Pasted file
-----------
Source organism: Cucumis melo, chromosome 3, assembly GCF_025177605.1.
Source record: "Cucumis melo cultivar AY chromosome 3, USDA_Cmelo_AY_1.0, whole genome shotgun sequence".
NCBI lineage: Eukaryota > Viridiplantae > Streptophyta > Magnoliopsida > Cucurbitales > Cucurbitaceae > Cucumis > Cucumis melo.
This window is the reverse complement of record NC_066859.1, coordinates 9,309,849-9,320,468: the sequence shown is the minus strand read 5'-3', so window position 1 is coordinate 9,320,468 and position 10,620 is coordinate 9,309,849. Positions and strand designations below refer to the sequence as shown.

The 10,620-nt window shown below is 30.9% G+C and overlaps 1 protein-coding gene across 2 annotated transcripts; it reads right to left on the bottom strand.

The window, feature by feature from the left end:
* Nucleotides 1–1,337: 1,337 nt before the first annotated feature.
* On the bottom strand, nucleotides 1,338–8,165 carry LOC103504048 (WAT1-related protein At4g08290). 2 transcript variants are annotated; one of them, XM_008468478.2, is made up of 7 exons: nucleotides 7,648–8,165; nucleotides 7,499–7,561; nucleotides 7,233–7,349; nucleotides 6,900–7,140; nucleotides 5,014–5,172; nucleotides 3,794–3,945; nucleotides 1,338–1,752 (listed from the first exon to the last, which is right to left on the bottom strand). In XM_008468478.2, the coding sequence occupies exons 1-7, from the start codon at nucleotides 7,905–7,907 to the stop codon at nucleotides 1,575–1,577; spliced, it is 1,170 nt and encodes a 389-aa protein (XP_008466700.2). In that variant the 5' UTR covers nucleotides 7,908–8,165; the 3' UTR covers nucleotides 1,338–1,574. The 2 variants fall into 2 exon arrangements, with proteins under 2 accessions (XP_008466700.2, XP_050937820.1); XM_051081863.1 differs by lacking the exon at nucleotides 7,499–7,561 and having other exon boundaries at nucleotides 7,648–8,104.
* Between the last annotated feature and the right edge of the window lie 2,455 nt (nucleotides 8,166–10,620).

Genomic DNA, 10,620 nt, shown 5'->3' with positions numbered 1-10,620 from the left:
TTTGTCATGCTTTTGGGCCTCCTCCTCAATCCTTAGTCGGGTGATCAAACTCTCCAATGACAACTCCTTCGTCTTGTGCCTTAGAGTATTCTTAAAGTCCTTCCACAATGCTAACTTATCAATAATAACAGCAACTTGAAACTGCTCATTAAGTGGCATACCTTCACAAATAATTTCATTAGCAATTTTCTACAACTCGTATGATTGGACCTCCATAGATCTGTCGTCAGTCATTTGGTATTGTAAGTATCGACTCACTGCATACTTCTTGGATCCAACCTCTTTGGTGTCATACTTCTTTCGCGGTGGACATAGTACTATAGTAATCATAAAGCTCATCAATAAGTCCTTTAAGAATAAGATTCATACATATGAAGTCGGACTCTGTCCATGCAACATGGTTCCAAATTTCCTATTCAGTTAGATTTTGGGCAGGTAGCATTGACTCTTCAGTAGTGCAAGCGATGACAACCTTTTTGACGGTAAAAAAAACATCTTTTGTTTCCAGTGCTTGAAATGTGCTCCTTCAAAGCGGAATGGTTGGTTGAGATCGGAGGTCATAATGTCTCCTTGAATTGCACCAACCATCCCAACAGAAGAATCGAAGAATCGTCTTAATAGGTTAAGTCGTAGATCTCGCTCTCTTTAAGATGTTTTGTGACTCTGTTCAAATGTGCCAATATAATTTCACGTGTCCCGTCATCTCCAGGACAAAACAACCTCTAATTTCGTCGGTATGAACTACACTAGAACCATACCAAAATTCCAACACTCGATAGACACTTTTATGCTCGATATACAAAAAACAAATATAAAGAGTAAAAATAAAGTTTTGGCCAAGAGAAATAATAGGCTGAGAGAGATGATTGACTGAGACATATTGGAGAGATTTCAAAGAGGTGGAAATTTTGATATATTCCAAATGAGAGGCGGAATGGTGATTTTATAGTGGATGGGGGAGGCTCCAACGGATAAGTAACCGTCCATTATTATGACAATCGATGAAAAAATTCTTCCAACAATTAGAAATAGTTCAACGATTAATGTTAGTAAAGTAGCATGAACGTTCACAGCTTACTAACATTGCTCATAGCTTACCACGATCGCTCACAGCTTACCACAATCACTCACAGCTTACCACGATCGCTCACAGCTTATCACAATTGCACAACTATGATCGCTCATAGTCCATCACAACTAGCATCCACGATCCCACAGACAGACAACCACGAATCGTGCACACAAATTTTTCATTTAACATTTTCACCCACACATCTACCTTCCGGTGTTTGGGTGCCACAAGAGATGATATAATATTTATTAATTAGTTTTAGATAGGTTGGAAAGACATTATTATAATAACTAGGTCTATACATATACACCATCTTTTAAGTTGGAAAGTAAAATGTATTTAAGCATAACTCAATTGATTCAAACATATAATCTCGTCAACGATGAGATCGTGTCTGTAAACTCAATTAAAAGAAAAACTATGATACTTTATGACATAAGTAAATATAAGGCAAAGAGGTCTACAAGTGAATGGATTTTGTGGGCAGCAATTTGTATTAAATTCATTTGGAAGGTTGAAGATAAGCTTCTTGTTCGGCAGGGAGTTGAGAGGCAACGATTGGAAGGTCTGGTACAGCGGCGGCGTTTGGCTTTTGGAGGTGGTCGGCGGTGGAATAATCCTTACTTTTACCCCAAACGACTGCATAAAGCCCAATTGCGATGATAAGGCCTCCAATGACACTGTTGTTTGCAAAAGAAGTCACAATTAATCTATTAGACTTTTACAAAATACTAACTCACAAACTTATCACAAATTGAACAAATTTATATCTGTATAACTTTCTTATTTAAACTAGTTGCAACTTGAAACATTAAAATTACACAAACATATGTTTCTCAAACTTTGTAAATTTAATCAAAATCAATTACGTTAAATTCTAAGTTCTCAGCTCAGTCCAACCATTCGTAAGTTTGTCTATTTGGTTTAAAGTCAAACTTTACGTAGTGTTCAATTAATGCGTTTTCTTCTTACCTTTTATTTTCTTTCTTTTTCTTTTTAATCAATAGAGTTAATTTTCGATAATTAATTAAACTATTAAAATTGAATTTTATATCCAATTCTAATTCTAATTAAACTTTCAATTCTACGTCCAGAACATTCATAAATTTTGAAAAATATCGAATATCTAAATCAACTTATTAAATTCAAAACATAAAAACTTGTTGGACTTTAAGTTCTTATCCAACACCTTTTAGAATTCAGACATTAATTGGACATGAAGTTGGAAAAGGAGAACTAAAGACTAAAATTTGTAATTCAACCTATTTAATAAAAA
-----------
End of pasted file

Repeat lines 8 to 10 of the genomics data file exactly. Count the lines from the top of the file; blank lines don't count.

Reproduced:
* On the bottom strand, nucleotides 1,338–8,165 carry LOC103504048 (WAT1-related protein At4g08290). 2 transcript variants are annotated; one of them, XM_008468478.2, is made up of 7 exons: nucleotides 7,648–8,165; nucleotides 7,499–7,561; nucleotides 7,233–7,349; nucleotides 6,900–7,140; nucleotides 5,014–5,172; nucleotides 3,794–3,945; nucleotides 1,338–1,752 (listed from the first exon to the last, which is right to left on the bottom strand). In XM_008468478.2, the coding sequence occupies exons 1-7, from the start codon at nucleotides 7,905–7,907 to the stop codon at nucleotides 1,575–1,577; spliced, it is 1,170 nt and encodes a 389-aa protein (XP_008466700.2). In that variant the 5' UTR covers nucleotides 7,908–8,165; the 3' UTR covers nucleotides 1,338–1,574. The 2 variants fall into 2 exon arrangements, with proteins under 2 accessions (XP_008466700.2, XP_050937820.1); XM_051081863.1 differs by lacking the exon at nucleotides 7,499–7,561 and having other exon boundaries at nucleotides 7,648–8,104.
* Between the last annotated feature and the right edge of the window lie 2,455 nt (nucleotides 8,166–10,620).

Genomic DNA, 10,620 nt, shown 5'->3' with positions numbered 1-10,620 from the left: